“KR3W’s smoking,” said Steve Carlson, general manager of Central Coast Surfboards in San Luis Obispo.
“Each time I look at a new season line from them, I’m like, ‘Whoa, doggie man. This one’s testing me out.’ ”
KR3W’s appeal is linked to the popularity of its skaters and what Carlson calls an “urban crossover attitude” that attracts young suburbanites. Its edgy punk styles struck a chord with young shoppers as tight pants became the uniform of a growing number of skateboarders over the last few years.
“There are definitely a lot of pros that are rockin’ that look,” said Laurie Bergthold, marketing director for the International Assn. of Skateboarding Cos. in Mission Viejo.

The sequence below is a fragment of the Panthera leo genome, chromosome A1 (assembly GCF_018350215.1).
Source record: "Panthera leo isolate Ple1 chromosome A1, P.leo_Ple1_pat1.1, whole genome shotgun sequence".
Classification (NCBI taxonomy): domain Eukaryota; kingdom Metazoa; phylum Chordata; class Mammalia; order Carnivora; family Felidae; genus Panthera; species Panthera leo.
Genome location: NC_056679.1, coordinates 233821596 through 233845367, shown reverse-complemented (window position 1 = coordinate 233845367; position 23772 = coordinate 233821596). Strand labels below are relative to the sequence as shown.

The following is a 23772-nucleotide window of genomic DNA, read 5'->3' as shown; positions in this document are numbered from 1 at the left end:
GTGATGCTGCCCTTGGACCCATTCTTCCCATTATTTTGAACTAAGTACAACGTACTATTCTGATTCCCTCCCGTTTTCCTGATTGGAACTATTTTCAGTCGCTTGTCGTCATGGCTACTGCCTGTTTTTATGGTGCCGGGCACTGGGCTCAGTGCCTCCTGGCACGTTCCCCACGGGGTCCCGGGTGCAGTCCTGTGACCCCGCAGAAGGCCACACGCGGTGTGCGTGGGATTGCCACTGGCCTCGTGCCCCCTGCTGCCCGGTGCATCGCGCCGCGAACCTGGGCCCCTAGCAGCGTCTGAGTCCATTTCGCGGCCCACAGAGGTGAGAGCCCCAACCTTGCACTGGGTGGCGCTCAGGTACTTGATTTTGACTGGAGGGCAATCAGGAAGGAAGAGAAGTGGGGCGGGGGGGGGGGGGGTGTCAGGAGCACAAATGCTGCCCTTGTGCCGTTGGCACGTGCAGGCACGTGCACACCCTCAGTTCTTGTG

“That’s all I wear,” said Garrett Gundy, a 13-year-old Foothill Ranch resident who wore snug black KR3W pants that bunched at the ankle at Etnies Skatepark of Lake Forest recently. Garrett said he had half a dozen pairs. “You can see your board better than you can in baggie pants,” he said.